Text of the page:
With all the talk about the new government mandated efficiency, it seems 13 SEER has somehow become the industry's new high-efficiency standard. In fact, 13 SEER is the wrong efficiency for a large number of consumers. It's just too low.

If the summer of 2005 is any indication, the cost to power air conditioning in the next few years will be down right shocking. When Michigan set a new peak demand record in July, wholesale prices for 1 kWh shot up to 18.9 cents, more than twice what consumers had budgeted to pay.

The main culprit was inadequate power distribution throughout the Midwest. Demand for electricity is outpacing new distribution. No one who votes wants to see new high-voltage lines strung up in the backyard. As the economy grows and infrastructure glitches worsen, expect home cooling costs to climb with each new problem encountered.

Conventional wisdom says, "As California goes, so goes the nation." If this is true, we're deep in something other than cotton. In mid-July Southern California announced a stage two emergency when power reserves fell below 5 percent; in a scramble to buy needed power, the spot market price for electricity jumped to nearly 25 cents a kWh - three times the national average.

New peak electric demand records were set throughout the nation, surpassing the record by 4 percent. It wasn't just high temperatures causing the problem, it was the new load added in the last three years. New peaks were recorded from Atlanta to Albany and Phoenix to Philadelphia. When demand increases as temperatures rise, most power companies fire up costly natural gas "peaking" plants.

Rising natural gas prices are the main reason electric bills will climb over the 20-year expected life of a comfort system. Since 2000, the wellhead price of gas has more than doubled from 28 cents to over 64 cents a therm.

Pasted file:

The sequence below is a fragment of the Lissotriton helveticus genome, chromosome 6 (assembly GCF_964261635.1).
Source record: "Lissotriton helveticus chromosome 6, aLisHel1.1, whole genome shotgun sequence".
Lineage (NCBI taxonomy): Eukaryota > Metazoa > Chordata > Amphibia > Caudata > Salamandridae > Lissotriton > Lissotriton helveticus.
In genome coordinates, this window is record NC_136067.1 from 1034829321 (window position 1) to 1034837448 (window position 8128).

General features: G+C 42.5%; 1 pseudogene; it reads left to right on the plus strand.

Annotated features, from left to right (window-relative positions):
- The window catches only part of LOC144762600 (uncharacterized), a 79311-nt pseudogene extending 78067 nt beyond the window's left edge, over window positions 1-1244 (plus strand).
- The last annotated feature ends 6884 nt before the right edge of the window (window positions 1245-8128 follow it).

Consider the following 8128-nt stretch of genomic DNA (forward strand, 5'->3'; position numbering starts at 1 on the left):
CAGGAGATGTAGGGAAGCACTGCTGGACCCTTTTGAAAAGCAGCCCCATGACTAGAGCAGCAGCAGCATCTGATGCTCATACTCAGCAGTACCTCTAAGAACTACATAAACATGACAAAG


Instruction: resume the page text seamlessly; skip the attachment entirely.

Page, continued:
A key factor in this frightening increase is the fact that North America is running out of gas. Natural gas production peaked in 2001. No matter how many new holes were poked into the earth, gas production wouldn't budge. As the remaining supply is depleted, the law of supply and demand will ensure the cost of staying comfortable will continue to climb.

Within the next 10 years, demand for electricity is expected to increase by 25 percent. Due to construction costs, speed and environmental concerns, 90 percent of all new power plants under construction or currently planned, use natural gas to fuel generation. As old natural gas price hedges come off, the cost to generate electricity with gas will skyrocket. Through the use of "fuel adjustment charges" most consumers will be immediately billed for all fuel price increases. The most important thing consumers can do to protect against future energy prices is to buy the highest-efficiency comfort system they can afford.

Max-Efficiency Buyers

Smart buyers don't get mad for saving too much on their power bill. With your help most buyers:

  • Are anxious to understand factors affecting their future cooling costs.

  • Realize what they buy today determines what they pay for comfort during the next 20 years.

  • Are excited to learn how maximum efficiency produces maximum comfort.

    Max-Efficiency Means Max-Comfort

    To achieve max-efficiency, most comfort systems require the use of special features like variable airflow and two-stage compressors. These top-of-the-line features are essential in producing maximum comfort. For many consumers it's not about the lowest power bill, it's about the most comfortable home. With max efficiency they can have both.

    Steve Howard is the founder of The ACT Group. He can be reached at either 800-515-0034 or steve@nopressureselling.com.

    Publication date: 08/22/2005